Prime Minister Boris Johnson has tweeted that a Brexit deal has been reached between UK and European Union negotiators, although it still needs to be signed off by both parliaments.
Industry body the Food and Drink Federation (FDF) welcomed the news but said it awaited the finer details.
“We’ve got a great new deal that takes back control – now Parliament should get Brexit done on Saturday so we can move on to other priorities like the cost of living, the NHS, violent crime and our environment,” Johnson initially tweeted to announce the news.
He said in a later tweet: “The anti-democratic backstop has been abolished. The people of Northern Ireland will be in charge of the laws that they live by, and – unlike the backstop – will have the right to end the special arrangement if they so choose.
“We will leave the EU’s Customs Union as one United Kingdom and be able to strike trade deals all around the world.”
Whilst the finer details remain sketchy ahead of a summit of European leaders in Brussels later today (17 October), the FDF, the industry body representing the UK food and drinks sector, issued an immediate response.
Ian Wright, the FDF’s chief executive, said: “The UK’s food and drink manufacturers will welcome the news that a deal has been struck. They will hope that this means, definitively, that a no-deal exit on 31 October cannot happen.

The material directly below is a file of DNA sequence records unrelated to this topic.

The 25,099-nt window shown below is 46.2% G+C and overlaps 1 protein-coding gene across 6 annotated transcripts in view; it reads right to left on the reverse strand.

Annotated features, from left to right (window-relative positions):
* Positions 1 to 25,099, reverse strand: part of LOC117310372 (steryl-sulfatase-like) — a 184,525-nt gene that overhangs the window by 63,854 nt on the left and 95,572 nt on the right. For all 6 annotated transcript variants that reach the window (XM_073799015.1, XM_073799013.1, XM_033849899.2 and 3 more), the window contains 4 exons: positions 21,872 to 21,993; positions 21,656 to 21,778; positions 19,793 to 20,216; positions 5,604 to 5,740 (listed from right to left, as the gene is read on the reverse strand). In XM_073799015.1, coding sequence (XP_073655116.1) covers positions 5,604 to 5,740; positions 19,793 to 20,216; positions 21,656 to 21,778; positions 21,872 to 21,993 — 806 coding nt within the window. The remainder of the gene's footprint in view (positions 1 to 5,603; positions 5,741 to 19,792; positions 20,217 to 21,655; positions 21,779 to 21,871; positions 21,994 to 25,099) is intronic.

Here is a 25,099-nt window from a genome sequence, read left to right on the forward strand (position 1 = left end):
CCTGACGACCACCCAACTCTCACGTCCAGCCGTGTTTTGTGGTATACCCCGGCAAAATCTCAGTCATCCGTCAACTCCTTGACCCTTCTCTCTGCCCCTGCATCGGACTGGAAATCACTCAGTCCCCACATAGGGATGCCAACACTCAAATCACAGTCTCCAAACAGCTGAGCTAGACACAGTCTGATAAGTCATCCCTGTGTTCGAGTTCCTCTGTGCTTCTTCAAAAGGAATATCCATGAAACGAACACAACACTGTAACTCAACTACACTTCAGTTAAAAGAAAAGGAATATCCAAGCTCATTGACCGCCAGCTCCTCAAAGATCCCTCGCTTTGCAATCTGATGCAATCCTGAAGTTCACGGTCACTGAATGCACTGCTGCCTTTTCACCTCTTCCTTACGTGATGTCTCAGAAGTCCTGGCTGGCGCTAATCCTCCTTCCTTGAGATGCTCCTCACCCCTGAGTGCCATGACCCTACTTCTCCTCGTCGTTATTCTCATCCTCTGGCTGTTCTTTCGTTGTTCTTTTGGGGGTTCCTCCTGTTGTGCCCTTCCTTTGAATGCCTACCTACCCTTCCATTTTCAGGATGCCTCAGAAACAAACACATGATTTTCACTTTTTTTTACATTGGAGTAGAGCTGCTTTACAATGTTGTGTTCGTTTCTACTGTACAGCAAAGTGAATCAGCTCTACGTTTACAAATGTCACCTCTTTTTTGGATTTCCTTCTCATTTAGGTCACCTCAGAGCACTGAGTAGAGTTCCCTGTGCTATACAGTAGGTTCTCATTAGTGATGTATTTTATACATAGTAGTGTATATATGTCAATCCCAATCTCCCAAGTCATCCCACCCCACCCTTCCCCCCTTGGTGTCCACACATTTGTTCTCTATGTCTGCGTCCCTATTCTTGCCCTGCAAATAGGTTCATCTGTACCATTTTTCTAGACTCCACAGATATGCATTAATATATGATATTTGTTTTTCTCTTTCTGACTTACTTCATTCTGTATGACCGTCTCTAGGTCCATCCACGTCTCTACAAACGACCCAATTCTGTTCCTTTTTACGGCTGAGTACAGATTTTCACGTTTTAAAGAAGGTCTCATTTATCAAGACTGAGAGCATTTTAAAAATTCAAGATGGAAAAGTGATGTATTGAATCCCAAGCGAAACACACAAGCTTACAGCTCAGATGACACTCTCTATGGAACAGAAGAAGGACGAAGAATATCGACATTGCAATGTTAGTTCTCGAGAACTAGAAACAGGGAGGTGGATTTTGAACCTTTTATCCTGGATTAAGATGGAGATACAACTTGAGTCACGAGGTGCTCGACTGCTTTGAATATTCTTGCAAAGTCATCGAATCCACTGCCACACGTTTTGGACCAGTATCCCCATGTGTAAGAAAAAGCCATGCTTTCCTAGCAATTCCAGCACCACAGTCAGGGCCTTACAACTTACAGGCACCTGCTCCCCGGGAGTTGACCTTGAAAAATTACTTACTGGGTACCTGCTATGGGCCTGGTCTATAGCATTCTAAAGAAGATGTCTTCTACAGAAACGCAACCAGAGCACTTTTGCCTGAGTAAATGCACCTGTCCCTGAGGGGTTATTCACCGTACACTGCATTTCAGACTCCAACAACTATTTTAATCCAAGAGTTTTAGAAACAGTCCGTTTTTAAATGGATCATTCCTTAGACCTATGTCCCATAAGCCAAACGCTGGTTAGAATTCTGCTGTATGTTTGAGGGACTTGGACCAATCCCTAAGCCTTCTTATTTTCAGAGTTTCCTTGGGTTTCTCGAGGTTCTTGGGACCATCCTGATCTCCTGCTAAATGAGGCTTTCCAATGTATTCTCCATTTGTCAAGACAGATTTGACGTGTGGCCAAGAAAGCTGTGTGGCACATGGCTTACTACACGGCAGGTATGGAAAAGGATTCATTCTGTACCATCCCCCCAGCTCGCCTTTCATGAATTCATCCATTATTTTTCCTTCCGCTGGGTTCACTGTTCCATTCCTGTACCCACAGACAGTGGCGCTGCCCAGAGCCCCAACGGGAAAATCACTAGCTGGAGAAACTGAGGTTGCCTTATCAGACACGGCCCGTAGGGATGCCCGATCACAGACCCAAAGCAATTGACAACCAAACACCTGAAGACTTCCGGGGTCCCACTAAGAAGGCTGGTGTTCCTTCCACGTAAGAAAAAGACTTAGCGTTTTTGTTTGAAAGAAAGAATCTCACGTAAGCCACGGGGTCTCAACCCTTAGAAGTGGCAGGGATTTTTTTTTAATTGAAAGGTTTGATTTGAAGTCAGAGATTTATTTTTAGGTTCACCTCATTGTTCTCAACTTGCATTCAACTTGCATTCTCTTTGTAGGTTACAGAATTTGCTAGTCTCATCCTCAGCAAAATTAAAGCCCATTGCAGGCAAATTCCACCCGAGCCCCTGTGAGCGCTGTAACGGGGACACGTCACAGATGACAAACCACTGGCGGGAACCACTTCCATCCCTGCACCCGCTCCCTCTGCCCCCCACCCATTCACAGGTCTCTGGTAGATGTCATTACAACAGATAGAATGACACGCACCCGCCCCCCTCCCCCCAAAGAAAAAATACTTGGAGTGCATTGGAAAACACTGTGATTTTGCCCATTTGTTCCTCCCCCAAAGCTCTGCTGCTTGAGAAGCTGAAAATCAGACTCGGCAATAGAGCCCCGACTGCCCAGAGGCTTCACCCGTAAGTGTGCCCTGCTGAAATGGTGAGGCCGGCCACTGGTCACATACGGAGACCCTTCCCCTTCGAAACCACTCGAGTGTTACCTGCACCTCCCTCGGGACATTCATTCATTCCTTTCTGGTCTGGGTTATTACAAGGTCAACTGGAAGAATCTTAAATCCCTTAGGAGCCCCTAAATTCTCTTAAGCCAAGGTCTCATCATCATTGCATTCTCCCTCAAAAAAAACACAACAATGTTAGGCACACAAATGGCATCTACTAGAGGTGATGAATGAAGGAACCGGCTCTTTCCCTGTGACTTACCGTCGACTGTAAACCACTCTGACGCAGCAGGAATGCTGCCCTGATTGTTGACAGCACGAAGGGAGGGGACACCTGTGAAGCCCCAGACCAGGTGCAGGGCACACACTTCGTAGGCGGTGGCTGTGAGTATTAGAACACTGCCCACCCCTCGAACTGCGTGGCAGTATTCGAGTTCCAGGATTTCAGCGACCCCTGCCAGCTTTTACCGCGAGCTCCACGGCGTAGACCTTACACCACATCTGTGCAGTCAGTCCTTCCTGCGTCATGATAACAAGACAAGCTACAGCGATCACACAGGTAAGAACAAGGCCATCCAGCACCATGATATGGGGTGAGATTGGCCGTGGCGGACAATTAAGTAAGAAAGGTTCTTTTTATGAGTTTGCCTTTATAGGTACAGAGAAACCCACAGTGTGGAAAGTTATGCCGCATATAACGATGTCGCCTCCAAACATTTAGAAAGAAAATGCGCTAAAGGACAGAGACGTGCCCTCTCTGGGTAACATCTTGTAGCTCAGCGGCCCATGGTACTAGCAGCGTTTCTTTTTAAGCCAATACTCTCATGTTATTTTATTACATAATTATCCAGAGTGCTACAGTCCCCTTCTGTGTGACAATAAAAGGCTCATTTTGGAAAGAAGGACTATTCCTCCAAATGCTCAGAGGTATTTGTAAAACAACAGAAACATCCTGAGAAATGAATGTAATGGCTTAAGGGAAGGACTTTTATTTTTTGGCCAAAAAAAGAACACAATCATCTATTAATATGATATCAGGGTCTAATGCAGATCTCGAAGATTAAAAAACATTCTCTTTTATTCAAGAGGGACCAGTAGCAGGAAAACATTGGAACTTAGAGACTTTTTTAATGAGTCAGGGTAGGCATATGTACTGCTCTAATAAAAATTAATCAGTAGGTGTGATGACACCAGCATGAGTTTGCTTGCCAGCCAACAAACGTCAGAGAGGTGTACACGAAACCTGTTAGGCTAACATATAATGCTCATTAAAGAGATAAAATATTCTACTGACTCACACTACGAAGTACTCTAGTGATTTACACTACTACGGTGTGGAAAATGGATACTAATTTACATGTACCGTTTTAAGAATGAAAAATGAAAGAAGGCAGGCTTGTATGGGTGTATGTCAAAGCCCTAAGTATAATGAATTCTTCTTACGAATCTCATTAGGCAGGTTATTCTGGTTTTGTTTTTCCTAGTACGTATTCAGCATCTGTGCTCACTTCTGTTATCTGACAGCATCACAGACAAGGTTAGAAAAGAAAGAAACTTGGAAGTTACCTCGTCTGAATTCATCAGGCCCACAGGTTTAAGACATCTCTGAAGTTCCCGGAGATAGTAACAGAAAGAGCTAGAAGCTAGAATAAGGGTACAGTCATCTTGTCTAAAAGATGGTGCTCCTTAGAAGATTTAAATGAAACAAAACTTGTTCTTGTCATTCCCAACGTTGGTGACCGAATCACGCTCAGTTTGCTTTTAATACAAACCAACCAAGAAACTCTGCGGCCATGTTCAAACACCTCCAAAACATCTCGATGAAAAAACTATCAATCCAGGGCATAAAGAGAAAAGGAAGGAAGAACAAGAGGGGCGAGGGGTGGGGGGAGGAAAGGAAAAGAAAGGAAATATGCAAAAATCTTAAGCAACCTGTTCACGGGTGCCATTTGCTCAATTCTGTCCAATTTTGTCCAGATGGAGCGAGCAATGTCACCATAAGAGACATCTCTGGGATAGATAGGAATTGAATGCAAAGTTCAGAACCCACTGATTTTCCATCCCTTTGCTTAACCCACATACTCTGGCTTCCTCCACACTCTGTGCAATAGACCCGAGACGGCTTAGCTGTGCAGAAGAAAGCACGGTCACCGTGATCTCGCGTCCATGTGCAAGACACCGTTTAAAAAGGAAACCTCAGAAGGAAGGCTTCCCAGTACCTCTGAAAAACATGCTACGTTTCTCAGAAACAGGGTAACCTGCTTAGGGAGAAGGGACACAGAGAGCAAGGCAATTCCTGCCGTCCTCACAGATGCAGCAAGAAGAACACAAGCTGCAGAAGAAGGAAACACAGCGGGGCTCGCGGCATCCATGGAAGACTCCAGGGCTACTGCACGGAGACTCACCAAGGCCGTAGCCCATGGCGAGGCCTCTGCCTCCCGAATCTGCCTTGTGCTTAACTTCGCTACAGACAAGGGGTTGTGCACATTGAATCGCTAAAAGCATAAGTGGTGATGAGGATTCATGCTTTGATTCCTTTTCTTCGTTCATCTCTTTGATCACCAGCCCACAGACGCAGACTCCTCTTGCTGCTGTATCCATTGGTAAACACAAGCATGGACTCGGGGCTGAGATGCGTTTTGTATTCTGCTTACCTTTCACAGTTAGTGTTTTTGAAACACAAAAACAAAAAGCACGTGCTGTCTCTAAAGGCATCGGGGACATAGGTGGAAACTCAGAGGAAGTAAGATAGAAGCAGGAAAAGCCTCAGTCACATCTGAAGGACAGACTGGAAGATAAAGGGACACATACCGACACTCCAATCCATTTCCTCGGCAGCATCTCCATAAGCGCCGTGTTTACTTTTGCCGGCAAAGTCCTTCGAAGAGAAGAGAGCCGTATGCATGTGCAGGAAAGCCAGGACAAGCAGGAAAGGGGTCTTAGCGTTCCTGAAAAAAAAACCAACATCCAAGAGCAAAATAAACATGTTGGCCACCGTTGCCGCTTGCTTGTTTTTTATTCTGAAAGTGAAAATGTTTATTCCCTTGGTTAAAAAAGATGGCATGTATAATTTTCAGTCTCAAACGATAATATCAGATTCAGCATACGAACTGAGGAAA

“Our focus now switches to whether this deal can command the support of the UK Parliament, and what the detail of the deal means for our members. Their objectives are securing frictionless trade and regulatory alignment with the EU, our largest market. They also must have access to the workers our industry needs.”
Meanwhile, the Northern Ireland-based Democratic Unionist Party (DUP), which has backed the Conservatives since the 2017 General Election, said earlier in the day it could not support the new deal.
According to the BBC, the party earlier released a statement saying they could not back proposals “as things stand”, and, after Johnson’s deal announcement, said their statement “still stands”.